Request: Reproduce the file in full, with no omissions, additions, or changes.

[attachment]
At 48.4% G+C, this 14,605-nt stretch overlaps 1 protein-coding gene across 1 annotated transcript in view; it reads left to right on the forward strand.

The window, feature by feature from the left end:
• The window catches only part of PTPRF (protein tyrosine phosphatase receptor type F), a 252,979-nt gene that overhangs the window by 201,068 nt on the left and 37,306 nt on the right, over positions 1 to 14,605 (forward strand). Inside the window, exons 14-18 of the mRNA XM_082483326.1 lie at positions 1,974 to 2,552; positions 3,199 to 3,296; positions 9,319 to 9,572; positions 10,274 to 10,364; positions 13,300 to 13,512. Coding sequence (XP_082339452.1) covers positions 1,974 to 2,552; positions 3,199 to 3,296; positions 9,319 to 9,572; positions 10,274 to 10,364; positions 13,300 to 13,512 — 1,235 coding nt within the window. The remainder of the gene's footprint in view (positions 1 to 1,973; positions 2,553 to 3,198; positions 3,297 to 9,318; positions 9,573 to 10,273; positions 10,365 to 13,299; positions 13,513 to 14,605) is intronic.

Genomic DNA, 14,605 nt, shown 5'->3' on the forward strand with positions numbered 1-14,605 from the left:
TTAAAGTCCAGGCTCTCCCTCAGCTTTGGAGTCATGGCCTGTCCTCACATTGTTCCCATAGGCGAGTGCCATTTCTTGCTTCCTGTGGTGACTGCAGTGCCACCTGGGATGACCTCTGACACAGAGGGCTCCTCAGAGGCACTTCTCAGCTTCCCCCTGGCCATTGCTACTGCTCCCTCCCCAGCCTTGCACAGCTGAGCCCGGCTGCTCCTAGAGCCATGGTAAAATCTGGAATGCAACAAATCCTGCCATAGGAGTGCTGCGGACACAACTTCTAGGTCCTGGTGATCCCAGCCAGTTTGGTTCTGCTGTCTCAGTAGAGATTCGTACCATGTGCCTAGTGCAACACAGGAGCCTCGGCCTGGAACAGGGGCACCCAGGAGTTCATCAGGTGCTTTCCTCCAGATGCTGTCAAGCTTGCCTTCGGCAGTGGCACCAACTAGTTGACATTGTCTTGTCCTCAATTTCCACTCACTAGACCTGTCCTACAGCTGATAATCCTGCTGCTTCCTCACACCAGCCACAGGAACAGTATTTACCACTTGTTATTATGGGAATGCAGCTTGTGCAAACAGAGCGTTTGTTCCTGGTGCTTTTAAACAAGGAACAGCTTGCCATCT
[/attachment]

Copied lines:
At 48.4% G+C, this 14,605-nt stretch overlaps 1 protein-coding gene across 1 annotated transcript in view; it reads left to right on the forward strand.

The window, feature by feature from the left end:
• The window catches only part of PTPRF (protein tyrosine phosphatase receptor type F), a 252,979-nt gene that overhangs the window by 201,068 nt on the left and 37,306 nt on the right, over positions 1 to 14,605 (forward strand). Inside the window, exons 14-18 of the mRNA XM_082483326.1 lie at positions 1,974 to 2,552; positions 3,199 to 3,296; positions 9,319 to 9,572; positions 10,274 to 10,364; positions 13,300 to 13,512. Coding sequence (XP_082339452.1) covers positions 1,974 to 2,552; positions 3,199 to 3,296; positions 9,319 to 9,572; positions 10,274 to 10,364; positions 13,300 to 13,512 — 1,235 coding nt within the window. The remainder of the gene's footprint in view (positions 1 to 1,973; positions 2,553 to 3,198; positions 3,297 to 9,318; positions 9,573 to 10,273; positions 10,365 to 13,299; positions 13,513 to 14,605) is intronic.

Genomic DNA, 14,605 nt, shown 5'->3' on the forward strand with positions numbered 1-14,605 from the left:
TTAAAGTCCAGGCTCTCCCTCAGCTTTGGAGTCATGGCCTGTCCTCACATTGTTCCCATAGGCGAGTGCCATTTCTTGCTTCCTGTGGTGACTGCAGTGCCACCTGGGATGACCTCTGACACAGAGGGCTCCTCAGAGGCACTTCTCAGCTTCCCCCTGGCCATTGCTACTGCTCCCTCCCCAGCCTTGCACAGCTGAGCCCGGCTGCTCCTAGAGCCATGGTAAAATCTGGAATGCAACAAATCCTGCCATAGGAGTGCTGCGGACACAACTTCTAGGTCCTGGTGATCCCAGCCAGTTTGGTTCTGCTGTCTCAGTAGAGATTCGTACCATGTGCCTAGTGCAACACAGGAGCCTCGGCCTGGAACAGGGGCACCCAGGAGTTCATCAGGTGCTTTCCTCCAGATGCTGTCAAGCTTGCCTTCGGCAGTGGCACCAACTAGTTGACATTGTCTTGTCCTCAATTTCCACTCACTAGACCTGTCCTACAGCTGATAATCCTGCTGCTTCCTCACACCAGCCACAGGAACAGTATTTACCACTTGTTATTATGGGAATGCAGCTTGTGCAAACAGAGCGTTTGTTCCTGGTGCTTTTAAACAAGGAACAGCTTGCCATCT